The Real Reason We Put Oranges in Christmas Stockings

Ever wonder why you get an orange in your Christmas stocking? A few historical sources could explain why Santa puts oranges in our socks.

If you can get over how odd it is to hang hosiery on your mantel once a year, you can usually get away with a pretty good haul: fun trinkets, candy canes, chocolate truffles and an orange. An orange? Why would there be an orange in Christmas stockings?

There’s quite a bit written about Christmas stocking traditions and a few bits about where oranges came into the mix. Here are a few sources that could explain why we put oranges in our socks.

Ancient Asian Myths

Oranges are native to Southeast Asia, and the Chinese have cultivated them since antiquity. The Chinese believed oranges brought joy, good luck and warded off evil. Ancient people considered orange and red fruits as magical, likely because of their vibrant colors, so it was an honor to receive one as a gift. Oranges are also known as the fruit of life in Japan. There’s even a Japanese myth that an emperor sent one of his heroes to “the Eternal Land”–likely southern China–to obtain an orange so he could gain eternal life. Unfortunately, the emperor died before the hero returned. Sad story, but it wasn’t the orange’s fault. Check out these other Christmas traditions you might not have heard of before.

St. Nick & Three Single Girls

There’s a more modern religious connection. It is said that St. Nicholas, a wealthy and generous bishop, heard of a poor, widowed father of three girls who was worried his three daughters would never find husbands. Saddened by this tale, St. Nick sneaked into the widower’s house and put bags of gold in each of the girl’s stockings, which were set out to dry by the fire (it must have been laundry day). The next morning, the girls discovered the treasures and rejoiced: They could now afford to pay dowries and marry! Today’s orange offering is said to represent the gold that St. Nick shared.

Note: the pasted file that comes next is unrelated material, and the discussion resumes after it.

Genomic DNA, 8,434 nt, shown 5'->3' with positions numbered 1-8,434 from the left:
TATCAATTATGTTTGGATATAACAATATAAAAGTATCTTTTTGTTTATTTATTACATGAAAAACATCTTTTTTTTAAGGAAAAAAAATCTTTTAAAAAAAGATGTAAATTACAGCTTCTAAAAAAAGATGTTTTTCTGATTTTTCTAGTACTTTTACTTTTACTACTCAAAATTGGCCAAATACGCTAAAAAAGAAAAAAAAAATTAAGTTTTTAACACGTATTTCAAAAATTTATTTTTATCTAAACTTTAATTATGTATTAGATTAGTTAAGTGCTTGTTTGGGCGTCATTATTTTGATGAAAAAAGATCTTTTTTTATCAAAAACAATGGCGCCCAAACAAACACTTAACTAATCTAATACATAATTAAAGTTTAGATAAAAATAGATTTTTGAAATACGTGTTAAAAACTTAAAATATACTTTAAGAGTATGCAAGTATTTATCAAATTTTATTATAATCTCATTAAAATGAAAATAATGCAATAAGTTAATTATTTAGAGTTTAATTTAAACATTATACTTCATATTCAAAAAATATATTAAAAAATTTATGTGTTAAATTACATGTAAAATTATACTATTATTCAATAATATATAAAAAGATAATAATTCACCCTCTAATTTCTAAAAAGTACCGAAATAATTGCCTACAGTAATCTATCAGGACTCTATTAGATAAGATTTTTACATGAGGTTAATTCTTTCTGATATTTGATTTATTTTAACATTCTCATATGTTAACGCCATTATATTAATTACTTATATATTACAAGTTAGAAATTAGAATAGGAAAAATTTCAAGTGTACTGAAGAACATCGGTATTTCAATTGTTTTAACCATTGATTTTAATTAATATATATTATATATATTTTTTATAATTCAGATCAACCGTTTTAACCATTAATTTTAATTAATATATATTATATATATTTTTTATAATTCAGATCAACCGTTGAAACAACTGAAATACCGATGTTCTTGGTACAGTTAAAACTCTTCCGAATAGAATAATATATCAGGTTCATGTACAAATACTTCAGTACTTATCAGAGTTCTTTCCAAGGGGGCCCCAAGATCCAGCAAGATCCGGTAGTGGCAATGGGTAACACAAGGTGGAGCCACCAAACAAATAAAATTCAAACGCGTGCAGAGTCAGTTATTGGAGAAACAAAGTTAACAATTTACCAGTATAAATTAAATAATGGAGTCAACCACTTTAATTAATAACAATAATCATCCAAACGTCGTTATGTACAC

Scarcity and a Little Help from the Adman

Today we can get oranges whenever we want, but fresh oranges were once considered treasures. Before fast transit and refrigeration, the fruit was scarce and expensive, only available in larger cities along the railroads. Laura Ingalls Wilder referenced her delight in receiving an orange at least twice in her autobiographies of pioneer life. Then the Sunkist brand was created in 1908, making oranges the first produce to have its own ad campaign. The demand for oranges exploded across the country, and they became a symbol of sunny California prosperity. these vintage Christmas food ads will definitely take you back.

So Spread the Sunshine

Practically speaking, orange segments are already gift-packaged and ready to share. And we all know they are good for you. But did you know they are an excellent source of potassium and vitamins A and C, which help skin and hair cells grow? So no matter what legend you believe, when you share an orange, you’re giving the gift of beauty. It sure beats a lump of coal.